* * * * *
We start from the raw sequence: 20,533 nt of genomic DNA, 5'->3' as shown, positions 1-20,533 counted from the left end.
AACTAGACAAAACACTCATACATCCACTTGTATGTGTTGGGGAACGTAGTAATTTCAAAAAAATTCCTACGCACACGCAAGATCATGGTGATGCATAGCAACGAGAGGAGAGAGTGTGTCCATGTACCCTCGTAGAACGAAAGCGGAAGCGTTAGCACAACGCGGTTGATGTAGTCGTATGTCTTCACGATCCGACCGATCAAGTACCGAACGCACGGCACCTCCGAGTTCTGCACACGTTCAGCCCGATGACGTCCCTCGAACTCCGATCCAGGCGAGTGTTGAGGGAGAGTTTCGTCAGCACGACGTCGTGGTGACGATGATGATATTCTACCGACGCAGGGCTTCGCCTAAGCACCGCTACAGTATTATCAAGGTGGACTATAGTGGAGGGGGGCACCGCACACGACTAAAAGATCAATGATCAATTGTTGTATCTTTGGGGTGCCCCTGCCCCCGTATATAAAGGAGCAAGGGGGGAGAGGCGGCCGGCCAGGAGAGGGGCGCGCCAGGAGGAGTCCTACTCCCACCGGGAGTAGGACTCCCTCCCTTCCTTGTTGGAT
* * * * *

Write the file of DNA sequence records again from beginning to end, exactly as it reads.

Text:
We start from the raw sequence: 20,533 nt of genomic DNA, 5'->3' as shown, positions 1-20,533 counted from the left end.
AACTAGACAAAACACTCATACATCCACTTGTATGTGTTGGGGAACGTAGTAATTTCAAAAAAATTCCTACGCACACGCAAGATCATGGTGATGCATAGCAACGAGAGGAGAGAGTGTGTCCATGTACCCTCGTAGAACGAAAGCGGAAGCGTTAGCACAACGCGGTTGATGTAGTCGTATGTCTTCACGATCCGACCGATCAAGTACCGAACGCACGGCACCTCCGAGTTCTGCACACGTTCAGCCCGATGACGTCCCTCGAACTCCGATCCAGGCGAGTGTTGAGGGAGAGTTTCGTCAGCACGACGTCGTGGTGACGATGATGATATTCTACCGACGCAGGGCTTCGCCTAAGCACCGCTACAGTATTATCAAGGTGGACTATAGTGGAGGGGGGCACCGCACACGACTAAAAGATCAATGATCAATTGTTGTATCTTTGGGGTGCCCCTGCCCCCGTATATAAAGGAGCAAGGGGGGAGAGGCGGCCGGCCAGGAGAGGGGCGCGCCAGGAGGAGTCCTACTCCCACCGGGAGTAGGACTCCCTCCCTTCCTTGTTGGAT